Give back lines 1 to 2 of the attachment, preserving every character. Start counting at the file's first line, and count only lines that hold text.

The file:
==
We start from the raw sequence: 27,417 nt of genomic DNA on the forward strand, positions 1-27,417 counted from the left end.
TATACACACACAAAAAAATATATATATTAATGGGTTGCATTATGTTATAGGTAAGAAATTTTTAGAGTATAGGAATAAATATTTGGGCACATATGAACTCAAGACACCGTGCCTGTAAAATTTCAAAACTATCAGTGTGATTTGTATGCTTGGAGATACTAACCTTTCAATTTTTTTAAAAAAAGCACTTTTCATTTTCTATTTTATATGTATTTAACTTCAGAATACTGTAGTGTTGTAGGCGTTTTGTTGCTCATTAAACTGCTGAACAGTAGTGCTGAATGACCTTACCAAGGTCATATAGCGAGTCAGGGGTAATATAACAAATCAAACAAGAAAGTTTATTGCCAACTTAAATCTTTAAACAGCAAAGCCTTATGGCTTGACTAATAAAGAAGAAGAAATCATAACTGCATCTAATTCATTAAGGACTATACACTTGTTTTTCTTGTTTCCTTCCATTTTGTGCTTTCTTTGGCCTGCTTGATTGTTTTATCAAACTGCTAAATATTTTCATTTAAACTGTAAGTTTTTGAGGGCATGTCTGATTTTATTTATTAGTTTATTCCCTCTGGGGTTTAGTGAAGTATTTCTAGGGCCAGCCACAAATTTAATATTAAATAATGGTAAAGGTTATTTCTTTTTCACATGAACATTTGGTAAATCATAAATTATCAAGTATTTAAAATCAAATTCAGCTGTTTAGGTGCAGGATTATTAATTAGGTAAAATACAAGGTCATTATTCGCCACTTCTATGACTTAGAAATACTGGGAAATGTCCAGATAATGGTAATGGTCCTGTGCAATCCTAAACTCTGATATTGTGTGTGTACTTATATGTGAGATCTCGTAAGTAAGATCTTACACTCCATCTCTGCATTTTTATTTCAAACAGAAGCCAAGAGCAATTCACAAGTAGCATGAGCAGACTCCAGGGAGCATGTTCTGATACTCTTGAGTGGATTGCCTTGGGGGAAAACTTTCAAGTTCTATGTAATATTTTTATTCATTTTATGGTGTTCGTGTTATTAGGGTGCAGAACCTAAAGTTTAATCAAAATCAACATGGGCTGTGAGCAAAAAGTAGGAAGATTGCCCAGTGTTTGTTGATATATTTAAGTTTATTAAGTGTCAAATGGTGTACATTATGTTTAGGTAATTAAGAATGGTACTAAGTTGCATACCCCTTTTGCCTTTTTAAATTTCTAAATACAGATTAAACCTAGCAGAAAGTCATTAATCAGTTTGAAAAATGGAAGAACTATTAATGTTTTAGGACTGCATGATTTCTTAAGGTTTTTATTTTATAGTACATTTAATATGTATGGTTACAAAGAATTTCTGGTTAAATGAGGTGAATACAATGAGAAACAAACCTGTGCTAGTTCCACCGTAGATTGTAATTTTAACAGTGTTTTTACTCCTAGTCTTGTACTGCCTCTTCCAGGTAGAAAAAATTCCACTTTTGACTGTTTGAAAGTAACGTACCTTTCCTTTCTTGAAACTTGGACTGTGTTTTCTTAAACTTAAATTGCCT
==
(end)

We start from the raw sequence: 27,417 nt of genomic DNA on the forward strand, positions 1-27,417 counted from the left end.
TATACACACACAAAAAAATATATATATTAATGGGTTGCATTATGTTATAGGTAAGAAATTTTTAGAGTATAGGAATAAATATTTGGGCACATATGAACTCAAGACACCGTGCCTGTAAAATTTCAAAACTATCAGTGTGATTTGTATGCTTGGAGATACTAACCTTTCAATTTTTTTAAAAAAAGCACTTTTCATTTTCTATTTTATATGTATTTAACTTCAGAATACTGTAGTGTTGTAGGCGTTTTGTTGCTCATTAAACTGCTGAACAGTAGTGCTGAATGACCTTACCAAGGTCATATAGCGAGTCAGGGGTAATATAACAAATCAAACAAGAAAGTTTATTGCCAACTTAAATCTTTAAACAGCAAAGCCTTATGGCTTGACTAATAAAGAAGAAGAAATCATAACTGCATCTAATTCATTAAGGACTATACACTTGTTTTTCTTGTTTCCTTCCATTTTGTGCTTTCTTTGGCCTGCTTGATTGTTTTATCAAACTGCTAAATATTTTCATTTAAACTGTAAGTTTTTGAGGGCATGTCTGATTTTATTTATTAGTTTATTCCCTCTGGGGTTTAGTGAAGTATTTCTAGGGCCAGCCACAAATTTAATATTAAATAATGGTAAAGGTTATTTCTTTTTCACATGAACATTTGGTAAATCATAAATTATCAAGTATTTAAAATCAAATTCAGCTGTTTAGGTGCAGGATTATTAATTAGGTAAAATACAAGGTCATTATTCGCCACTTCTATGACTTAGAAATACTGGGAAATGTCCAGATAATGGTAATGGTCCTGTGCAATCCTAAACTCTGATATTGTGTGTGTACTTATATGTGAGATCTCGTAAGTAAGATCTTACACTCCATCTCTGCATTTTTATTTCAAACAGAAGCCAAGAGCAATTCACAAGTAGCATGAGCAGACTCCAGGGAGCATGTTCTGATACTCTTGAGTGGATTGCCTTGGGGGAAAACTTTCAAGTTCTATGTAATATTTTTATTCATTTTATGGTGTTCGTGTTATTAGGGTGCAGAACCTAAAGTTTAATCAAAATCAACATGGGCTGTGAGCAAAAAGTAGGAAGATTGCCCAGTGTTTGTTGATATATTTAAGTTTATTAAGTGTCAAATGGTGTACATTATGTTTAGGTAATTAAGAATGGTACTAAGTTGCATACCCCTTTTGCCTTTTTAAATTTCTAAATACAGATTAAACCTAGCAGAAAGTCATTAATCAGTTTGAAAAATGGAAGAACTATTAATGTTTTAGGACTGCATGATTTCTTAAGGTTTTTATTTTATAGTACATTTAATATGTATGGTTACAAAGAATTTCTGGTTAAATGAGGTGAATACAATGAGAAACAAACCTGTGCTAGTTCCACCGTAGATTGTAATTTTAACAGTGTTTTTACTCCTAGTCTTGTACTGCCTCTTCCAGGTAGAAAAAATTCCACTTTTGACTGTTTGAAAGTAACGTACCTTTCCTTTCTTGAAACTTGGACTGTGTTTTCTTAAACTTAAATTGCCT